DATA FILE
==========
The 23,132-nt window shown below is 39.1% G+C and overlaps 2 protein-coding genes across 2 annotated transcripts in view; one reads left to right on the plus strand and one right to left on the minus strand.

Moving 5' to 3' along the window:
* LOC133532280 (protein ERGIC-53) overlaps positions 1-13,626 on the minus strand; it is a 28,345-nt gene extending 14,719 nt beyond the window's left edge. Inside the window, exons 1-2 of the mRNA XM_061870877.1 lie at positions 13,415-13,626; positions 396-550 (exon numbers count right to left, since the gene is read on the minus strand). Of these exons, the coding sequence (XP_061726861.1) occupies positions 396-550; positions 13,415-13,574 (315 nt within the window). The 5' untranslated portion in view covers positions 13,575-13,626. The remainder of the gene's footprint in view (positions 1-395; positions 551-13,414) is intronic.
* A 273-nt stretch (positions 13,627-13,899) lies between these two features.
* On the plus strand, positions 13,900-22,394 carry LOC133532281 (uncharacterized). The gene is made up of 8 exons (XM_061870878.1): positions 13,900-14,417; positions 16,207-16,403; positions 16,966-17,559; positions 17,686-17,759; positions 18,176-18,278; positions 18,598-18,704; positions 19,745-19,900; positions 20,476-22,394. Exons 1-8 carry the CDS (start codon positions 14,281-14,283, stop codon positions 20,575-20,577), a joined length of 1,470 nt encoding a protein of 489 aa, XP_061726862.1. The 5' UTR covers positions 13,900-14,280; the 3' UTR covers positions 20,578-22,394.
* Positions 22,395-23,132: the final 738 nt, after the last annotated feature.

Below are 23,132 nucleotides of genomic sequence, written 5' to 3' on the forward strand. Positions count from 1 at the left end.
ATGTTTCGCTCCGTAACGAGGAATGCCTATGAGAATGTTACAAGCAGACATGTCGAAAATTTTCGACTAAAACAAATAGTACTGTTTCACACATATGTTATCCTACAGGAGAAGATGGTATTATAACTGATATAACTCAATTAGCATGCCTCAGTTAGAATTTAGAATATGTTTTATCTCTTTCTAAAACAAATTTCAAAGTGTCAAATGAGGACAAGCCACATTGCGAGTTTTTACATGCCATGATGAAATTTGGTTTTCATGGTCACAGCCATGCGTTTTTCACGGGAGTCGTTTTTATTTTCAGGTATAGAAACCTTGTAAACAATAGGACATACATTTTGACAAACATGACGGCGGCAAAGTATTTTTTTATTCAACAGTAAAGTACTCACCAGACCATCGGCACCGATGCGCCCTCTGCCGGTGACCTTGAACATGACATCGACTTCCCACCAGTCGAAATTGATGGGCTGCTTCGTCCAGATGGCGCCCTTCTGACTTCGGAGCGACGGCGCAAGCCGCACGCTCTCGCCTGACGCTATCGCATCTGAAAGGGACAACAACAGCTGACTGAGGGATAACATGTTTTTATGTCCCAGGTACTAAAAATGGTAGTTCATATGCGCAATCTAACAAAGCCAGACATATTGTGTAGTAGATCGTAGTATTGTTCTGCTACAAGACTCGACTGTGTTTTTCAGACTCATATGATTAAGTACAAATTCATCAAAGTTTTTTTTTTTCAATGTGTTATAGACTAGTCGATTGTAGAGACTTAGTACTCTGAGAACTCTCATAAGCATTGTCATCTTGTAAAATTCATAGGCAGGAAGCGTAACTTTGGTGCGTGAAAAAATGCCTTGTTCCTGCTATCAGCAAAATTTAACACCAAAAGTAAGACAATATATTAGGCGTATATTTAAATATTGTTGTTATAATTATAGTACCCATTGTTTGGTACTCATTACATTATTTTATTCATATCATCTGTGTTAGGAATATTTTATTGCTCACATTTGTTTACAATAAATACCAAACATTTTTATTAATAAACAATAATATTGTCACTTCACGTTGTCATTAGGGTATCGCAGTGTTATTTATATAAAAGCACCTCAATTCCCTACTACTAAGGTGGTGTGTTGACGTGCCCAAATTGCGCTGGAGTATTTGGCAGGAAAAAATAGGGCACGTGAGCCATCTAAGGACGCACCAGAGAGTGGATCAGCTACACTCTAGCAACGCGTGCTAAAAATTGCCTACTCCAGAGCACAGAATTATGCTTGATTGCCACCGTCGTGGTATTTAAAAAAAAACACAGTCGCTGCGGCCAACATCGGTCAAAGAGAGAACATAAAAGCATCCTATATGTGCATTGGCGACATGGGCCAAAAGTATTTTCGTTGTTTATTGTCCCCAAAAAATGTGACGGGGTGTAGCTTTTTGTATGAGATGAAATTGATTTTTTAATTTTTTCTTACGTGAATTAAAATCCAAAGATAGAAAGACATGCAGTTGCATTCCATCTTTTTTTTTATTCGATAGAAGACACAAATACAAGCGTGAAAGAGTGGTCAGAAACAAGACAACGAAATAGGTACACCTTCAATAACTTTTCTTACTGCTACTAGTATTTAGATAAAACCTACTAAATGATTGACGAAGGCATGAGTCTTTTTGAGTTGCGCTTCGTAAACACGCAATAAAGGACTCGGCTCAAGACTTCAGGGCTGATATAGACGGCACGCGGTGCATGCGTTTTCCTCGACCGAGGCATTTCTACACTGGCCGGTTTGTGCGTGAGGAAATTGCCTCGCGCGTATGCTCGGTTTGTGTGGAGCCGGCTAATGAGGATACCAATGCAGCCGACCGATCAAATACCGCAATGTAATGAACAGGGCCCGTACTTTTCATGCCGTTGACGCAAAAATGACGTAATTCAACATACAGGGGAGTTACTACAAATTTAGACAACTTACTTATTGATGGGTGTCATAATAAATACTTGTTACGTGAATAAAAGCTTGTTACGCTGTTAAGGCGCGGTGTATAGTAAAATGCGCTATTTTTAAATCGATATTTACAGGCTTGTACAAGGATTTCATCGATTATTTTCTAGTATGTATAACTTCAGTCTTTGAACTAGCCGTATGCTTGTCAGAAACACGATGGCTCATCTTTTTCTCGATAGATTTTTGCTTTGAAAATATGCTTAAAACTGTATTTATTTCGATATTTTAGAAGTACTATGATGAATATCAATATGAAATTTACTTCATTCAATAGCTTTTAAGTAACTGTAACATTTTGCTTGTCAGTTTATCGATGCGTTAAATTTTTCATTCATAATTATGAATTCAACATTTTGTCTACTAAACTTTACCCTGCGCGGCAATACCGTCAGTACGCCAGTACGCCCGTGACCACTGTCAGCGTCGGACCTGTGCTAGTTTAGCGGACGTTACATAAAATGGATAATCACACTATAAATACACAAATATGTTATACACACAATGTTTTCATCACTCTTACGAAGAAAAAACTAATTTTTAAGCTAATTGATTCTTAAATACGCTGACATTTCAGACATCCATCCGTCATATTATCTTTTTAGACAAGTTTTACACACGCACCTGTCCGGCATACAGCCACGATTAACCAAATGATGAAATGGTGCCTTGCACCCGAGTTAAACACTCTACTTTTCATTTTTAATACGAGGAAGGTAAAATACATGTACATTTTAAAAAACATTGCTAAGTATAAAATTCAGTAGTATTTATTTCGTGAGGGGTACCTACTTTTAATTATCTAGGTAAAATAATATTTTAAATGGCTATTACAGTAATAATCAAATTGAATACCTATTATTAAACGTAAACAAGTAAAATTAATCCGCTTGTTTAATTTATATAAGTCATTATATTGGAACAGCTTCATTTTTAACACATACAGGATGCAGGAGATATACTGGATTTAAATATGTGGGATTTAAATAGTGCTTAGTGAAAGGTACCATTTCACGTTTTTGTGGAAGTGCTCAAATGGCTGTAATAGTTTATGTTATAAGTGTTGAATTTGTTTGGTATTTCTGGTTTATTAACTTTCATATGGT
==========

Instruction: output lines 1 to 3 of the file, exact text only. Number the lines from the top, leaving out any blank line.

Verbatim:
The 23,132-nt window shown below is 39.1% G+C and overlaps 2 protein-coding genes across 2 annotated transcripts in view; one reads left to right on the plus strand and one right to left on the minus strand.

Moving 5' to 3' along the window:
* LOC133532280 (protein ERGIC-53) overlaps positions 1-13,626 on the minus strand; it is a 28,345-nt gene extending 14,719 nt beyond the window's left edge. Inside the window, exons 1-2 of the mRNA XM_061870877.1 lie at positions 13,415-13,626; positions 396-550 (exon numbers count right to left, since the gene is read on the minus strand). Of these exons, the coding sequence (XP_061726861.1) occupies positions 396-550; positions 13,415-13,574 (315 nt within the window). The 5' untranslated portion in view covers positions 13,575-13,626. The remainder of the gene's footprint in view (positions 1-395; positions 551-13,414) is intronic.